Richard Hovey

(1864-1900 / United States)

Earth's Lyric - Poem by Richard Hovey

APRIL. You hearken, my fellow,
Old slumberer down in my heart?
There's a whooping of ice in the rivers:
The sap feels a start.

The snow-melted torrents are brawling;
The hills, orange-misted and blue,
Are touched with the voice of the rainbird
Unsullied and new.

The houses of frost are deserted,
Their slumber is broken and done,
And empty and pale are the portals
Awaiting the sun.

The bands of Arcturus are slackened;
Orion goes forth from his place
On the slopes of the night, leading homeward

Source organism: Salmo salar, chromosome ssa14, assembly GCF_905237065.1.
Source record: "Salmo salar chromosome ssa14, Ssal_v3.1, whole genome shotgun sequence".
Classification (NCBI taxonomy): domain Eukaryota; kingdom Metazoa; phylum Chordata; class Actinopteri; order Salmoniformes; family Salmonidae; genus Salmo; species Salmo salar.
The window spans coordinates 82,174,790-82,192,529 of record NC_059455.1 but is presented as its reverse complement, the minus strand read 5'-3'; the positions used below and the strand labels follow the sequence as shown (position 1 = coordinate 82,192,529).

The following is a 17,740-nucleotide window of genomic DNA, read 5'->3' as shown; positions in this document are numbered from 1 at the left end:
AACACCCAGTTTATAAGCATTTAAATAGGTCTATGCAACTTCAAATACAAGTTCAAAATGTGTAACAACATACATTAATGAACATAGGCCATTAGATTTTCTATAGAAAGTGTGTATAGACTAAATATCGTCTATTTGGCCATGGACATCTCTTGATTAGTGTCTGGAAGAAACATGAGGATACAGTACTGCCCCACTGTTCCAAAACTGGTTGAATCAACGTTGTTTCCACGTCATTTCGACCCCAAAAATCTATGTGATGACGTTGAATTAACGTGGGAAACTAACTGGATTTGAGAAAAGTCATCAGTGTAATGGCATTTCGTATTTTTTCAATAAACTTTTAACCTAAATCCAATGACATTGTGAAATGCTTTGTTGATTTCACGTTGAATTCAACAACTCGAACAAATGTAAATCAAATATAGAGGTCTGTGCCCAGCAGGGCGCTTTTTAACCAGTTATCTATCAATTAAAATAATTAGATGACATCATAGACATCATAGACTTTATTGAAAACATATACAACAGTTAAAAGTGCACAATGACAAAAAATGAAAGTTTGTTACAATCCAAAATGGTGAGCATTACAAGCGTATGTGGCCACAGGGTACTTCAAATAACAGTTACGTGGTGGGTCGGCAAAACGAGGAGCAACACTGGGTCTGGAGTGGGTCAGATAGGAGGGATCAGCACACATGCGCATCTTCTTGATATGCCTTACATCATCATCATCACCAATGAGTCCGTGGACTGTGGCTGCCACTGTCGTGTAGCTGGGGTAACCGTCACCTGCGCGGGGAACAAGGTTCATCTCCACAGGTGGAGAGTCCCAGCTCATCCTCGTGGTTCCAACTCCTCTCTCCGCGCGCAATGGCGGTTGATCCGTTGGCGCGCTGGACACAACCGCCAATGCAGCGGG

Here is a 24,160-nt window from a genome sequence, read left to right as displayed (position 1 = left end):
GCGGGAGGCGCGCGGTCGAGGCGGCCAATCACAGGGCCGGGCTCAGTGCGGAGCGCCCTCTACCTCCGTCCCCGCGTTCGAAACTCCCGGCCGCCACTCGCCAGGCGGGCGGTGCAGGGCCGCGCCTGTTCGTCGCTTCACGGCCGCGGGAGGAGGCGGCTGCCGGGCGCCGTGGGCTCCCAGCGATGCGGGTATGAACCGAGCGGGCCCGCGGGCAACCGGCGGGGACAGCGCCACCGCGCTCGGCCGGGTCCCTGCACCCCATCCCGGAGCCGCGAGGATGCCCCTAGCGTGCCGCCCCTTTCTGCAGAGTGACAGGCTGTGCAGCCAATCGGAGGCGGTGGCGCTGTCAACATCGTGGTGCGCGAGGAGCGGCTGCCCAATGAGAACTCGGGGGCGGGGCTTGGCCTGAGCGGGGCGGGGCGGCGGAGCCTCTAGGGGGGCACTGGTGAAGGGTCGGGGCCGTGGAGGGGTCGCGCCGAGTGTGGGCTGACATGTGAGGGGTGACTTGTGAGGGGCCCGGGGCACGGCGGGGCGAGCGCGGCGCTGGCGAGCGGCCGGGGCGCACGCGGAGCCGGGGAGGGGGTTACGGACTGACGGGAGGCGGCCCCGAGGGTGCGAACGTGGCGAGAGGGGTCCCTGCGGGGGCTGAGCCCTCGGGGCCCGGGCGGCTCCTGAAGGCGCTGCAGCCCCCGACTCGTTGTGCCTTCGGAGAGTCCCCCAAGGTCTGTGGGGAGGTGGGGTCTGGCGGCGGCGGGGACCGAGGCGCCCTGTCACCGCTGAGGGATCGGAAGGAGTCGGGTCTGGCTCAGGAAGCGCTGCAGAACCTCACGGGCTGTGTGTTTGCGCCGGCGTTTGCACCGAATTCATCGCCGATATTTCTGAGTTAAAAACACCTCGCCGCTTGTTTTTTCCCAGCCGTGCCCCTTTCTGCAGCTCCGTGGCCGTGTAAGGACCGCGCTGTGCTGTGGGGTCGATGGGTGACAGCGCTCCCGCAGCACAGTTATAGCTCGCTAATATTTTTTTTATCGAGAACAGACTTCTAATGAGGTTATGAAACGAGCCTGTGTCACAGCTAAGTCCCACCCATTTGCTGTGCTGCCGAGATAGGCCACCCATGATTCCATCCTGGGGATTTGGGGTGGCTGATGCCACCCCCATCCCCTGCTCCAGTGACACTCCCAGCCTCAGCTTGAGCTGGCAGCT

His hound from the chase.

The Pleiades weary and follow
The dance of the ghostly dawn;
The revel of silence is over;
Earth's lyric comes on.

A golden flute in the cedars,
A silver pipe in the swales,
And the slow large life of the forest
Wells back and prevails.

A breath of the woodland spirit
Has blown out the bubble of spring
To this tenuous hyaline glory
One touch sets a-wing.


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Poem Submitted: Monday, April 12, 2010



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